The image above is a color-composite raw image of Methone (pronounced meh-tho-nee), a tiny, egg-shaped moon only 2 miles (3 km) across. Discovered by Cassini in 2004, Methone’s orbit lies between Mimas and Enceladus, at a distance of 120,546 miles (194,000 km) from Saturn — that’s about half the distance between Earth and the Moon.

At an altitude of 1,200 miles (1900 km) this was Cassini’s closest pass ever of Methone, a rare visit that occurred after the spacecraft departed the much larger Tethys.

Along with sister moons Pallene and Anthe, Methone is part of a group called the Alkyonides, named after daughters of the god Alkyoneus in Greek mythology. The three moons may be leftovers from a larger swarm of bodies that entered into orbit around Saturn — or they may be pieces that broke off from either Mimas or Enceladus.

Earlier on Sunday, May 20, Cassini paid a relatively close visit to Tethys (pronounced tee-this), a 662-mile (1065-km) -wide moon made almost entirely of ice. One of the most extensively cratered worlds in the Solar System, Tethys’ surface is dominated by craters of all sizes — from the tiniest to the giant 250-mile (400-km) -wide Odysseus crater — as well as gouged by the enormous Ithaca Chasma, a series of deep valleys running nearly form pole to pole.

Saturn's icy moon Tethys with Ithaca Chasma visible, seen by Cassini on May 20, 2012.
Tethys' rugged and heavily-cratered surface near the terminator
Cassini looks down into the 62 mile (100 km) wide Ithaca Chasma

Cassini passed within 34,000 miles (54,000 km) of Tethys on May 20, before heading to Methone and then moving on to its new path toward Titan, a trajectory that will eventually take it up out of Saturn’s equatorial plane into a more inclined orbit in order to better image details of the rings and  Saturn’s poles.

Read more about this flyby on the Cassini mission site here. and see more raw images straight from the spacecraft on the CICLOPS imaging lab site here.

Image credit: NASA / JPL / Space Science Institute. (Color-composite image edited by J. Major.)

Exploration at its Finest: Cassini Visits Dione

[/caption]

After completing its most recent flyby of Enceladus, Cassini made a pass by Dione — its final visit of the icy moon for the next three years. Coming within  5,000 miles (8000 km) of Dione on May 2, Cassini captured some fantastic images of the moon’s heavily-cratered and frozen surface. Here’s just a few of the raw images that arrived back here on Earth earlier today:

Crescent-lit Dione, with some reflected light via Saturnshine
A nearly fully-lit Dione, with Saturn's rings in the background
Dione's extensively-cratered limb
Some of Dione's signature "wispy lines", bright icy faces of sheer cliffs now known to be tectonic in origin
A color-composite image of an ancient impact crater on the edge of Dione's Saturn-facing side - this could be from the impact that spun the moon 180 degrees. (NASA/JPL/SSI/J. Major)

698 miles (1123 km) in diameter, Dione orbits Saturn at about the same distance that the Moon orbits Earth. Its composition is two-thirds water ice, which at the incredibly cold temperatures found around Saturn behaves like rock does here on Earth.

 

Cassini won’t visit Dione so closely again until June 2015, after spending three years angled high out of the equatorial plane while it studies Saturn’s rings and polar regions.

As Carolyn Porco, Cassini Imaging Team Leader said today, “This is exploration at its finest. It won’t continue forever. So, enjoy it while it lasts!”

See more on the Cassini Imaging Central Laboratory for Operations (CICLOPS) site here.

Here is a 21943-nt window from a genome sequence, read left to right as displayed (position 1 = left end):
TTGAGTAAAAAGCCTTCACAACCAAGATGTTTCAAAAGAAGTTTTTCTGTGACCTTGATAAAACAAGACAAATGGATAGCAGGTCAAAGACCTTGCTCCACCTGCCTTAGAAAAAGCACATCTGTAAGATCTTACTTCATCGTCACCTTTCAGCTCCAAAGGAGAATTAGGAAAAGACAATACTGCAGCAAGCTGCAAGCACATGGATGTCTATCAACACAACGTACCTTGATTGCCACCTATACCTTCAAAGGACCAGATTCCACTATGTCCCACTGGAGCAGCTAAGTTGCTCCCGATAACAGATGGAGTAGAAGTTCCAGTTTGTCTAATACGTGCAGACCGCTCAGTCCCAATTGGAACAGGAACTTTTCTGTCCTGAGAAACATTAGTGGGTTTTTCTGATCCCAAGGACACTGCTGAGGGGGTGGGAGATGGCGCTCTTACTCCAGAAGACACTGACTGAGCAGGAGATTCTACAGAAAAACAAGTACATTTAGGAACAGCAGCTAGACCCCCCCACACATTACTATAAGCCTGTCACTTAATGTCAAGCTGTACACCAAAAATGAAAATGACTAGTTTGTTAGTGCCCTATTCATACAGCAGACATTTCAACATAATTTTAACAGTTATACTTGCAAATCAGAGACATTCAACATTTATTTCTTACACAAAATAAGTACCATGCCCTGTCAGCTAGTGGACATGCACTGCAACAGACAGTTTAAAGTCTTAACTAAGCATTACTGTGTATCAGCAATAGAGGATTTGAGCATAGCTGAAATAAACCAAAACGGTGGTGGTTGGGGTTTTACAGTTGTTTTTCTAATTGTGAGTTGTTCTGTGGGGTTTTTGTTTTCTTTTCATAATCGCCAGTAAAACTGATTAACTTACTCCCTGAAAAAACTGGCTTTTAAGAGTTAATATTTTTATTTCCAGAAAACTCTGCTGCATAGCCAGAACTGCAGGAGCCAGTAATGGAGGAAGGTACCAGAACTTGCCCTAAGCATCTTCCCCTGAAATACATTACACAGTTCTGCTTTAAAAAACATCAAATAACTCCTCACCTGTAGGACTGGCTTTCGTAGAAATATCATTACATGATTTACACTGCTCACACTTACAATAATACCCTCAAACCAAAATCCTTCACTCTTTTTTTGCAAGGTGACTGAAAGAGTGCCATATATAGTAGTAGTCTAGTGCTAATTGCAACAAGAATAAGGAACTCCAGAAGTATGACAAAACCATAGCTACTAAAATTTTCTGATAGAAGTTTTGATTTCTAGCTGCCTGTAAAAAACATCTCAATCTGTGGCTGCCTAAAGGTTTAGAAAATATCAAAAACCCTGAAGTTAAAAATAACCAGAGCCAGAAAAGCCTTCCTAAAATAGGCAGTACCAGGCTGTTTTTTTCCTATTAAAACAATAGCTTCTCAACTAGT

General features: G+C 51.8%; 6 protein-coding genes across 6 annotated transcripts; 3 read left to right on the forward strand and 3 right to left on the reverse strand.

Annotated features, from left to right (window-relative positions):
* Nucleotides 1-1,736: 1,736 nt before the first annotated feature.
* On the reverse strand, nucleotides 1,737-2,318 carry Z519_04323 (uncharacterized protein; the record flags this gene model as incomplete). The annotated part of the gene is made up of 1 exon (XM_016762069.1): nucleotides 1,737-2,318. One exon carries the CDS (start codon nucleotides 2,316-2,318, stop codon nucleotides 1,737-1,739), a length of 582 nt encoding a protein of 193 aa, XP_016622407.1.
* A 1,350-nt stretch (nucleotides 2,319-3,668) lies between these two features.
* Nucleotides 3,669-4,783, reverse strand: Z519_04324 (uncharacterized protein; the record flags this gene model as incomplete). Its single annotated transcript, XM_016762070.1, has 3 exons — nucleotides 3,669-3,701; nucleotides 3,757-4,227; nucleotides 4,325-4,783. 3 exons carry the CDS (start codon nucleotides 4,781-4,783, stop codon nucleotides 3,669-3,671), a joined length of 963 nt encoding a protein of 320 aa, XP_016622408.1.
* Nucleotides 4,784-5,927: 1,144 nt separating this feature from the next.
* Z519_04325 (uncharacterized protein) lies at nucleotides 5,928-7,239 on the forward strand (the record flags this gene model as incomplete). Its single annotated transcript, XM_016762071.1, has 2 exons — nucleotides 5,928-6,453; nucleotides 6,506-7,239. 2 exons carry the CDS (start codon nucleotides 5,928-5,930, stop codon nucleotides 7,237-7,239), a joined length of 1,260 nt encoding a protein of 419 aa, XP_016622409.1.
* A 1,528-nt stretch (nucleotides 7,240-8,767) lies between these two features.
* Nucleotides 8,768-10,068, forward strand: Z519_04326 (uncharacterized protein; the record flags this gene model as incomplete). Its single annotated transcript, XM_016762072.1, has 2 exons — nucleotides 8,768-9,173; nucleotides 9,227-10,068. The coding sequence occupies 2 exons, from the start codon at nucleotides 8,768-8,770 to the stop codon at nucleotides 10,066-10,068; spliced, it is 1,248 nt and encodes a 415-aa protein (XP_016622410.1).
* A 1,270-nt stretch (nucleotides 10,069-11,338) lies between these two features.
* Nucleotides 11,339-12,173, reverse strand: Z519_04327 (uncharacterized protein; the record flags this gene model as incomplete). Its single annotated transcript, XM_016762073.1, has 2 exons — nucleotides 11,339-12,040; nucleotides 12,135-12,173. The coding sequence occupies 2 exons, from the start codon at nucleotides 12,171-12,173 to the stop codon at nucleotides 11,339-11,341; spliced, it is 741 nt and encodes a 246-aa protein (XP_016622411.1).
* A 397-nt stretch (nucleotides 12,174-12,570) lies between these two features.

Image credits: NASA/JPL/Space Science Institute 

 

Enceladus On Display In Newest Images From Cassini

Enceladus' southern ice geysers are brilliant in backlit sunlight (NASA/JPL/SSI/J. Major)

[/caption]

The latest images are in from Saturn’s very own personal paparazzi, NASA’s Cassini spacecraft, fresh from its early morning flyby of the ice-spewing moon Enceladus. And, being its last closeup for the next three years, the little moon didn’t disappoint!

The image above is a composite I made from two raw images (this one and this one) assembled to show Enceladus in its crescent-lit entirety with jets in full force. The images were rotated to orient the moon’s southern pole — where the jets originate — toward the bottom.

Cassini was between 72,090 miles (116,000 km) and 90,000 miles (140,000 km) from Enceladus when these images were acquired.

This morning’s E-19 flyby completed a trio of recent close passes by Cassini of the 318-mile (511-km) -wide moon, bringing the spacecraft as low as 46 miles (74 km) above its frozen surface. The goal of the maneuver was to gather data about Enceladus’ internal mass — particularly in the region around its southern pole, where a reservoir of liquid water is thought to reside — and also to look for “hot spots” on its surface that would give more information about its overall energy distribution.

Cassini had previously discovered that Enceladus radiates a surprising amount of heat from its surface, mostly along the “tiger stripe” features — long, deep furrows (sulcae) that gouge its southern hemisphere, they are the source of the water-ice geysers.

Cassini also used the flyby opportunity to study Enceladus’ gravitational field.

By imaging the moon with backlit lighting from the Sun the highly-reflective ice particles in the jets become visible. More direct lighting reduces the jets’ visibility in images, which must be exposed for the natural light of the scene or risk “blowing out” due to Enceladus’ natural high reflectivity.

The images below are raw spacecraft downloads right from the Cassini’s imaging headquarters in Boulder, CO.

Enceladus' geysers in action on May 2, 2012. (NASA/JPL/SSI)
Enceladus sprays ice into the hazy E ring, which orbits Saturn (NASA/JPL/SSI)

Cassini also swung closely by Dione during this morning’s flyby but the images from that encounter aren’t available yet. Stay tuned to Universe Today for more postcards from Saturn!

As always, you can follow along with the ongoing Cassini mission on JPL’s dedicated site here, as well as on the Cassini Imaging Central Laboratory for Operations (CICLOPS) site.